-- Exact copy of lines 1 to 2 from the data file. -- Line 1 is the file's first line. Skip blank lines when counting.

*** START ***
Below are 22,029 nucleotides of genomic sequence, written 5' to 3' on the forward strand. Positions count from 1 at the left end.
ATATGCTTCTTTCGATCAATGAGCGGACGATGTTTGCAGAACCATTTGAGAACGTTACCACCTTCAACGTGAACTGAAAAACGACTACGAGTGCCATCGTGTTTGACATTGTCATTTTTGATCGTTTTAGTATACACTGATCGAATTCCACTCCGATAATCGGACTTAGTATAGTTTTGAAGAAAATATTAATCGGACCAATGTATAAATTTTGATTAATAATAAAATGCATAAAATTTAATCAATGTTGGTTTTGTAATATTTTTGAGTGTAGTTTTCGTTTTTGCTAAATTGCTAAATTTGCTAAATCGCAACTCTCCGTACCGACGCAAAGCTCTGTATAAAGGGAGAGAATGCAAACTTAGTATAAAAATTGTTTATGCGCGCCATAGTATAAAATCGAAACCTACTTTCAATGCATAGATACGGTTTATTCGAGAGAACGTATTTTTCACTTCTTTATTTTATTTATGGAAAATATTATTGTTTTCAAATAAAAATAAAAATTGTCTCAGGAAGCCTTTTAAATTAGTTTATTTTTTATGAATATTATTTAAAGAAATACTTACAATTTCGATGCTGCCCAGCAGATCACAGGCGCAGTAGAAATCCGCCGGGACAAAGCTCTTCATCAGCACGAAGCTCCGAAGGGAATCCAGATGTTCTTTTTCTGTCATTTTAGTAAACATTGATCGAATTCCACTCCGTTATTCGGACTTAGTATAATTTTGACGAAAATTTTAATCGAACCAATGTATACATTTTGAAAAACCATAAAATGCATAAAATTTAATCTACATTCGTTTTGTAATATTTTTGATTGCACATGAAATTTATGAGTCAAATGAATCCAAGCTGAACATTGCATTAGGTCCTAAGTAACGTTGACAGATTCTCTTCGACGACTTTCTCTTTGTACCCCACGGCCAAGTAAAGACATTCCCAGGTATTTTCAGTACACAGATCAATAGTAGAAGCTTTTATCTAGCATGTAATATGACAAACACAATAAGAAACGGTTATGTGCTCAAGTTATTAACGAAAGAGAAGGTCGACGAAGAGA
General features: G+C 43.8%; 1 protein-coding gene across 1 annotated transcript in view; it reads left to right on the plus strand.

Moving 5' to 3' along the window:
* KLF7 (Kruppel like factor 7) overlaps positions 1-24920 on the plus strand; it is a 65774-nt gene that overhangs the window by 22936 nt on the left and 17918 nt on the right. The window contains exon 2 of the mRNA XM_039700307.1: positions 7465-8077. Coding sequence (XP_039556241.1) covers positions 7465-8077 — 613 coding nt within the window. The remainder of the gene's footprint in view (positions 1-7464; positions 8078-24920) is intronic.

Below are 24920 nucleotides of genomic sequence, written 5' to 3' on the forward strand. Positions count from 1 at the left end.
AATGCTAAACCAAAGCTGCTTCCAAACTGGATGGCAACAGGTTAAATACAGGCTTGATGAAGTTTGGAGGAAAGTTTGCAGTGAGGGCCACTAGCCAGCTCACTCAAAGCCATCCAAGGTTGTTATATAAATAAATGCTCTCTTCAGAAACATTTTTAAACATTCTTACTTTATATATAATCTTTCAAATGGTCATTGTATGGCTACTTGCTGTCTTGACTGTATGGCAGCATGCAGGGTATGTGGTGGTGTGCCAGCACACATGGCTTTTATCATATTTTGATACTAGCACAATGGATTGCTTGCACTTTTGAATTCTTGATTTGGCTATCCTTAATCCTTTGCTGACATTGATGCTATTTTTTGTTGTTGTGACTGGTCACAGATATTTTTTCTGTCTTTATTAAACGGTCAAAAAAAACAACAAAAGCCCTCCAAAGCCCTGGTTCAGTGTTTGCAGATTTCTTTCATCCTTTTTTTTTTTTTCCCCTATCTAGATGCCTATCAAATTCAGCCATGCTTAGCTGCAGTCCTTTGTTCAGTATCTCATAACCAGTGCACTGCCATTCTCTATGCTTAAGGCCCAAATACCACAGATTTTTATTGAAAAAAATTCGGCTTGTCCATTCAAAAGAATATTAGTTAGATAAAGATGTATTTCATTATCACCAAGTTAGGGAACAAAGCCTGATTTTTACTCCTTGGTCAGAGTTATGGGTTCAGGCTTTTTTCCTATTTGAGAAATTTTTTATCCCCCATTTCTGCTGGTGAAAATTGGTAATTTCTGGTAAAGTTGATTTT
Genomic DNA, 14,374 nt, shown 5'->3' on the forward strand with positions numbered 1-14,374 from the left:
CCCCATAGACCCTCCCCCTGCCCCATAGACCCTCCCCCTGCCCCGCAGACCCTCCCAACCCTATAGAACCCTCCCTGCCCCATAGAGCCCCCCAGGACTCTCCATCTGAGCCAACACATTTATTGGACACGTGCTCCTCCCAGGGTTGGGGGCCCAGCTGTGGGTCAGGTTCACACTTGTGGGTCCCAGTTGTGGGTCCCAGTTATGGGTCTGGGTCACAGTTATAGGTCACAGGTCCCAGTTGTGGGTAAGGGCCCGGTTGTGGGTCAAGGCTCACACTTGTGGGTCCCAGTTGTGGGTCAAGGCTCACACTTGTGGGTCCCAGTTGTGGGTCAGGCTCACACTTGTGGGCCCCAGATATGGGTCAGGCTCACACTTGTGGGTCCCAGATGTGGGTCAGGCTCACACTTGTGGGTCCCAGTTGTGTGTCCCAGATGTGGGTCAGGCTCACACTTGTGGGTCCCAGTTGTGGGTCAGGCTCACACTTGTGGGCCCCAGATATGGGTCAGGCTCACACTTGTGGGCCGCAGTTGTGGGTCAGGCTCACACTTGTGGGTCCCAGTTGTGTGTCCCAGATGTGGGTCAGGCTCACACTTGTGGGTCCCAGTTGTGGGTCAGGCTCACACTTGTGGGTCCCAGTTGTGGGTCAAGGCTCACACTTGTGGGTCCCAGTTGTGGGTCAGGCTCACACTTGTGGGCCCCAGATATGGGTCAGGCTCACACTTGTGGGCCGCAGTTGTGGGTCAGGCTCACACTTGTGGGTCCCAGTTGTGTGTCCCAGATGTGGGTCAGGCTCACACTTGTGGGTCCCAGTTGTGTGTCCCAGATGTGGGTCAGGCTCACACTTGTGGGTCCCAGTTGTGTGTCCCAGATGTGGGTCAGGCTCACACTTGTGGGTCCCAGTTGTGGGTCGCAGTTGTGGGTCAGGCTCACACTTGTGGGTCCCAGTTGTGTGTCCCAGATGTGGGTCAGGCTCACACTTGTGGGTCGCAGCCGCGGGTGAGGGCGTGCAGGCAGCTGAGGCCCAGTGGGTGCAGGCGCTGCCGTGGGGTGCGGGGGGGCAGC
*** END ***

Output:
Below are 22,029 nucleotides of genomic sequence, written 5' to 3' on the forward strand. Positions count from 1 at the left end.
ATATGCTTCTTTCGATCAATGAGCGGACGATGTTTGCAGAACCATTTGAGAACGTTACCACCTTCAACGTGAACTGAAAAACGACTACGAGTGCCATCGTGTTTGACATTGTCATTTTTGATCGTTTTAGTATACACTGATCGAATTCCACTCCGATAATCGGACTTAGTATAGTTTTGAAGAAAATATTAATCGGACCAATGTATAAATTTTGATTAATAATAAAATGCATAAAATTTAATCAATGTTGGTTTTGTAATATTTTTGAGTGTAGTTTTCGTTTTTGCTAAATTGCTAAATTTGCTAAATCGCAACTCTCCGTACCGACGCAAAGCTCTGTATAAAGGGAGAGAATGCAAACTTAGTATAAAAATTGTTTATGCGCGCCATAGTATAAAATCGAAACCTACTTTCAATGCATAGATACGGTTTATTCGAGAGAACGTATTTTTCACTTCTTTATTTTATTTATGGAAAATATTATTGTTTTCAAATAAAAATAAAAATTGTCTCAGGAAGCCTTTTAAATTAGTTTATTTTTTATGAATATTATTTAAAGAAATACTTACAATTTCGATGCTGCCCAGCAGATCACAGGCGCAGTAGAAATCCGCCGGGACAAAGCTCTTCATCAGCACGAAGCTCCGAAGGGAATCCAGATGTTCTTTTTCTGTCATTTTAGTAAACATTGATCGAATTCCACTCCGTTATTCGGACTTAGTATAATTTTGACGAAAATTTTAATCGAACCAATGTATACATTTTGAAAAACCATAAAATGCATAAAATTTAATCTACATTCGTTTTGTAATATTTTTGATTGCACATGAAATTTATGAGTCAAATGAATCCAAGCTGAACATTGCATTAGGTCCTAAGTAACGTTGACAGATTCTCTTCGACGACTTTCTCTTTGTACCCCACGGCCAAGTAAAGACATTCCCAGGTATTTTCAGTACACAGATCAATAGTAGAAGCTTTTATCTAGCATGTAATATGACAAACACAATAAGAAACGGTTATGTGCTCAAGTTATTAACGAAAGAGAAGGTCGACGAAGAGA